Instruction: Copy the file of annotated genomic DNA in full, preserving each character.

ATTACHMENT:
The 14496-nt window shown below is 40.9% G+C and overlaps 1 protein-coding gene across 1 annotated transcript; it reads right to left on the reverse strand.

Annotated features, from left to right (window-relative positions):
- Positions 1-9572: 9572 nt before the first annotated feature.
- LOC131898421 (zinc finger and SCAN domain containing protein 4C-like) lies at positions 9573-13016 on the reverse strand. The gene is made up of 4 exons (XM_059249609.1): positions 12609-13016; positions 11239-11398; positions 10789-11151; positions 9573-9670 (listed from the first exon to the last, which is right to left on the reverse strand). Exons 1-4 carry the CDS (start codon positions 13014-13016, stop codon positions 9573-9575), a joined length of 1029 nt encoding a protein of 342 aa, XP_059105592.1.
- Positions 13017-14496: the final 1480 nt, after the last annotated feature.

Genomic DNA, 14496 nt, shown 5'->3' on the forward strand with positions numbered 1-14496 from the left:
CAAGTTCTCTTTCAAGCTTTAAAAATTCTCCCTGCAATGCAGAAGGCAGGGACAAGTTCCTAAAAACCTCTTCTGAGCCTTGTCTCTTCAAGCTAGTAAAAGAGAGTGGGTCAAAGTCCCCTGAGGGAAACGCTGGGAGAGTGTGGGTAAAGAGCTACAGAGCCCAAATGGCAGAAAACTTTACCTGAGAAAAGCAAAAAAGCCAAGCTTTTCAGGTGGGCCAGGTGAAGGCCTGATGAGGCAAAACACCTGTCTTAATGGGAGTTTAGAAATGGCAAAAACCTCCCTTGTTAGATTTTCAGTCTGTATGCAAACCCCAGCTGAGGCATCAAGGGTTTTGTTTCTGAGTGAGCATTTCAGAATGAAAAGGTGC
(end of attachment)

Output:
The 14496-nt window shown below is 40.9% G+C and overlaps 1 protein-coding gene across 1 annotated transcript; it reads right to left on the reverse strand.

Annotated features, from left to right (window-relative positions):
- Positions 1-9572: 9572 nt before the first annotated feature.
- LOC131898421 (zinc finger and SCAN domain containing protein 4C-like) lies at positions 9573-13016 on the reverse strand. The gene is made up of 4 exons (XM_059249609.1): positions 12609-13016; positions 11239-11398; positions 10789-11151; positions 9573-9670 (listed from the first exon to the last, which is right to left on the reverse strand). Exons 1-4 carry the CDS (start codon positions 13014-13016, stop codon positions 9573-9575), a joined length of 1029 nt encoding a protein of 342 aa, XP_059105592.1.
- Positions 13017-14496: the final 1480 nt, after the last annotated feature.

Genomic DNA, 14496 nt, shown 5'->3' on the forward strand with positions numbered 1-14496 from the left:
CAAGTTCTCTTTCAAGCTTTAAAAATTCTCCCTGCAATGCAGAAGGCAGGGACAAGTTCCTAAAAACCTCTTCTGAGCCTTGTCTCTTCAAGCTAGTAAAAGAGAGTGGGTCAAAGTCCCCTGAGGGAAACGCTGGGAGAGTGTGGGTAAAGAGCTACAGAGCCCAAATGGCAGAAAACTTTACCTGAGAAAAGCAAAAAAGCCAAGCTTTTCAGGTGGGCCAGGTGAAGGCCTGATGAGGCAAAACACCTGTCTTAATGGGAGTTTAGAAATGGCAAAAACCTCCCTTGTTAGATTTTCAGTCTGTATGCAAACCCCAGCTGAGGCATCAAGGGTTTTGTTTCTGAGTGAGCATTTCAGAATGAAAAGGTGC